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Webinar: Climate oscillations, the Cold Pool, and walleye pollock recruitment in the Bering Sea: lessons from recent years and the outlook for 2018
Monday, 29 January 2018, 12:00
Monday, January 29, 2018. 12:00PM. Webinar: Climate oscillations, the Cold Pool, and walleye pollock recruitment in the Bering Sea: lessons from recent years and the outlook for 2018. Janet Duffy-Anderson, NOAA/Alaska Fisheries Science Center. Sponsored by Center for Satellite Research and Applications. More information here.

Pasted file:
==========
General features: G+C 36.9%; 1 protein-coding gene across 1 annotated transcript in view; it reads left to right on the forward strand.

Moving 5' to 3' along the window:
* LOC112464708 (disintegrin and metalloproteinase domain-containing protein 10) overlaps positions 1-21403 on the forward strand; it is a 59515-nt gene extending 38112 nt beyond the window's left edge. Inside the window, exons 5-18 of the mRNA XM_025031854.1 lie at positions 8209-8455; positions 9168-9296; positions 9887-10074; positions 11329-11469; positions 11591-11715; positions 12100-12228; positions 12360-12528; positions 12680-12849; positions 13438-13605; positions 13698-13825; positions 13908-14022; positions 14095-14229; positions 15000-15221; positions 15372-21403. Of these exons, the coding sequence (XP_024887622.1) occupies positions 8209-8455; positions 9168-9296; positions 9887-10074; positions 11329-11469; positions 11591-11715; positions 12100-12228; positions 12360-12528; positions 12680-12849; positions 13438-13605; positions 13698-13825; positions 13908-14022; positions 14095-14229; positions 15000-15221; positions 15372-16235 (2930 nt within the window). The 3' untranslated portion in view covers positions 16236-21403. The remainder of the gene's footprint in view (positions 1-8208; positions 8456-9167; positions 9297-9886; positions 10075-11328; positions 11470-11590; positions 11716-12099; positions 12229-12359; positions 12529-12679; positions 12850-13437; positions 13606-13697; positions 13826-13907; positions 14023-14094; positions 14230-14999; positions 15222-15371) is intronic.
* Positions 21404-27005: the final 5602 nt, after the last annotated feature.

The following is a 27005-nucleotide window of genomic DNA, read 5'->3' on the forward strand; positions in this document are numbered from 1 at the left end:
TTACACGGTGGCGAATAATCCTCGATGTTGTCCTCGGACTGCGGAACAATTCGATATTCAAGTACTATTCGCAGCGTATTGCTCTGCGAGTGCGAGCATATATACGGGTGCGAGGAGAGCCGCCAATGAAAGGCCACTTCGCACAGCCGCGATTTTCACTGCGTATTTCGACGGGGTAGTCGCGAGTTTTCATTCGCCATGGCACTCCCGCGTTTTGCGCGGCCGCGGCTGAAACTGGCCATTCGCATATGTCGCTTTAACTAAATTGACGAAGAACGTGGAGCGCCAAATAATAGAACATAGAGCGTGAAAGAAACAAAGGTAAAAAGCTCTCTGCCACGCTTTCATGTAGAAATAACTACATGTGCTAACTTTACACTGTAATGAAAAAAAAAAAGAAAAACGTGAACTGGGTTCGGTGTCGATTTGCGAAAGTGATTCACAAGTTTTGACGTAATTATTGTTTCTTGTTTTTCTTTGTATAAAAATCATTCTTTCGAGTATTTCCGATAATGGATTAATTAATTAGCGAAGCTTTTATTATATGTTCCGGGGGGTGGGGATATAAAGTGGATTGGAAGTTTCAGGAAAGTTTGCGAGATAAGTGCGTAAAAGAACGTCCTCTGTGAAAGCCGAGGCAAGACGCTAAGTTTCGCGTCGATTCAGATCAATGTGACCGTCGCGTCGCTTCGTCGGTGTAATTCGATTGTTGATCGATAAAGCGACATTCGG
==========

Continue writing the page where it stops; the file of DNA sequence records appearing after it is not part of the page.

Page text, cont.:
The southeastern Bering Sea shelf experienced unprecedented warming from 2014-2016. Ecosystem observations from this most recent warm stanza included sea surface temperatures as high as 15oC, the presence of coccolithophore blooms, reduced abundances of lipid-rich copepods, and an eastward shifted distribution of young-of-the-year (YOY) walleye pollock (Gadus chalcogrammus) with moderately low energetic content. These observations indicated that YOY walleye pollock would experience increased susceptibility to over-winter mortality and catastrophic population declines up to 40% were feared. Despite these warning signs, significant declines in the pollock population did not occur. Evidence from ecosystem surveys indicated that warming in 2015, the second year of the three-year stanza, was atypical relative to prior warm stanzas and offered an avenue for fish refuging from deleterious warm ecosystem conditions. We propose a new hypothesis, the Cold Pool Refuge Hypothesis, to explain these events and we present evidence to support the idea. The Bering Sea has recently entered a cooler period, with spring 2017 sea ice covering much of the southern shelf and into Bristol Bay and cooler conditions observed over the summer. We evaluate ecosystem conditions in 2017 relative to the 2014-2016 warm stanza and provide an outlook for walleye pollock survival and recruitment success in 2018 and beyond.